Feeling Tired? We hear you. Here are 7 ways to boost your energy without coffee.
7 Non-Caffeine Energy Boosters
While most of us could benefit from getting more (or better) sleep, coffee and energy shots are not the solution to that brain fog you feel in the afternoon. There are some easy – and healthy – ways to boost your energy levels, however, many of which offer additional health benefits. Here are a few tips to help increase energy, without caffeine:
- Exercise in the middle of the day. Some studies show people who work out by midday are more productive, while others suggest you should head for the gym just as you’re starting to feel the afternoon slump. Regardless of timing, regular exercise is a great way to keep your body energized. That includes moving throughout the day – get up from the desk at regular intervals to do some yoga stretches or take a brief walk around the block. You can even try out some gyms or fitness programs using Groupon.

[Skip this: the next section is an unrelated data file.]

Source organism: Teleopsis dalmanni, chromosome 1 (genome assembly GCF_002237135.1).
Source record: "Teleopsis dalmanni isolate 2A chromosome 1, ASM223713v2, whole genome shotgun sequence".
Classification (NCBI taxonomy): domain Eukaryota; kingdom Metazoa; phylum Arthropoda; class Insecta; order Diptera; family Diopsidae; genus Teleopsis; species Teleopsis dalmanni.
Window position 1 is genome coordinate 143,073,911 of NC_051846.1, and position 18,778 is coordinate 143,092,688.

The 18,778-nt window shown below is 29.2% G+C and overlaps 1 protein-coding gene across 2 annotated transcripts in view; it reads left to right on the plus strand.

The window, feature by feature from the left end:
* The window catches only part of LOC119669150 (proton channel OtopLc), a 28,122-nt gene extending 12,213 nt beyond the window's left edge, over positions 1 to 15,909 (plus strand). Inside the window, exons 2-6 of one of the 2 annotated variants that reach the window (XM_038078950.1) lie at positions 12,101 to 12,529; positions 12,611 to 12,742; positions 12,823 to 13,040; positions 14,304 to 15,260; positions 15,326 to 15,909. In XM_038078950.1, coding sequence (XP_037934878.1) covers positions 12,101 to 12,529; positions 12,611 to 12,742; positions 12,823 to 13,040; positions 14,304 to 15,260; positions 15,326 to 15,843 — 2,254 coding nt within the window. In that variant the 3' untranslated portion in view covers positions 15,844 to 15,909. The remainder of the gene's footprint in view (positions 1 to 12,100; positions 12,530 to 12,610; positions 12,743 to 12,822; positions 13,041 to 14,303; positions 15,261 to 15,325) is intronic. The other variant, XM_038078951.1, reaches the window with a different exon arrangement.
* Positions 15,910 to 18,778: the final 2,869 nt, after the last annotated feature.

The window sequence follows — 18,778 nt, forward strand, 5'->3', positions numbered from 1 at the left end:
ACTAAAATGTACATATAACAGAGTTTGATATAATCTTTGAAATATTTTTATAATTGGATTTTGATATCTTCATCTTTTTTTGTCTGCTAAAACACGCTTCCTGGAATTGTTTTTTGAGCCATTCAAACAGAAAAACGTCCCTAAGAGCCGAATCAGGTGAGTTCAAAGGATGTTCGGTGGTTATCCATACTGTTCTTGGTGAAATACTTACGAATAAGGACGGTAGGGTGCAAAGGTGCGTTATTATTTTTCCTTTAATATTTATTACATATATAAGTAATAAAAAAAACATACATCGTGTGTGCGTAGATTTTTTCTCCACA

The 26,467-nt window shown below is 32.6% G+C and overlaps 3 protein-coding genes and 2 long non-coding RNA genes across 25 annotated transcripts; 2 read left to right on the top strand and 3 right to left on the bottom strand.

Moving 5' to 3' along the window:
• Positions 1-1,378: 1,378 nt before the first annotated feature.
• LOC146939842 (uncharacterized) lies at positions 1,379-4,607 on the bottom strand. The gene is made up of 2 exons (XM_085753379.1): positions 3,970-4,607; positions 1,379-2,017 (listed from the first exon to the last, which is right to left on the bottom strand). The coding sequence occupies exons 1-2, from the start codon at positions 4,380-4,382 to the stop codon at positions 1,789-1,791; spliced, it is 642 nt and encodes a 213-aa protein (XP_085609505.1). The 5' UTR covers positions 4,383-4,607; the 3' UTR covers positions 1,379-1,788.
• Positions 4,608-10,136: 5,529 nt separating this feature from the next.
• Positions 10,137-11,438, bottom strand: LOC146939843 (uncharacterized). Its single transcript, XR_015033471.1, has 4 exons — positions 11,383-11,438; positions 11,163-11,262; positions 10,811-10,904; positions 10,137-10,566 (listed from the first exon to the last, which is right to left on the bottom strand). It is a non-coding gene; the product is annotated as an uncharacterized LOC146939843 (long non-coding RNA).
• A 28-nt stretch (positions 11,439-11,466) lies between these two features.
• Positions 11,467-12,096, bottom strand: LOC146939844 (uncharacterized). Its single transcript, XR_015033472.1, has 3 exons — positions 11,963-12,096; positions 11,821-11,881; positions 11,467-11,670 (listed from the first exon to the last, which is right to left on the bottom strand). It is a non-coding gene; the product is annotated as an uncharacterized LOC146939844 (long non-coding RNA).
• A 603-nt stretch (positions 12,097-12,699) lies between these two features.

- Balance your breakfast. Eating a mix of complex carbs, healthy fats and protein ensures your energy is slow-released throughout the day, and there’s no better time to pay attention to this nutritional balance than first thing in the morning. That’s when you set the tone for the whole day. Here are some great recipes.
- Have smaller meals and eat more snacks. Food is fuel, and if you’re limited to three square meals a day your body is more likely to experience energy slumps as it burns through that fuel. Eat smaller meals (which means you’re less likely to fall into a food coma) and snack frequently. And make sure that what you eat gives you energy rather than sapping it. Complex carbs, fiber, and protein give your body longer-lasting energy, while sugar will make you crash after an initial energy spike.
- Decorate with red. Colors definitely change our mood, and red has been shown to improve overall energy levels and productivity.
- Drink plenty of water. We all know we should be drinking more water, but we’re often surprised at how many health problems come from dehydration – including fatigue. Limiting dehydrating beverages (coffee and alcohol) helps, too.
- Add aromatherapy to your environment. Certain scents are more stimulating than others, which can help you feel more awake. Put a diffuser in your office and use essential oils like cinnamon, rosemary, or lemon.
- Get inclined (and we don’t mean heading to Manitou). Lie on your back and use pillows to prop up your feet so they’re higher than your head or, better yet, lie on an adjustable exercise bench or other surface that slants. This encourages blood flow to the brain, which is thought to fight fatigue and boost alertness.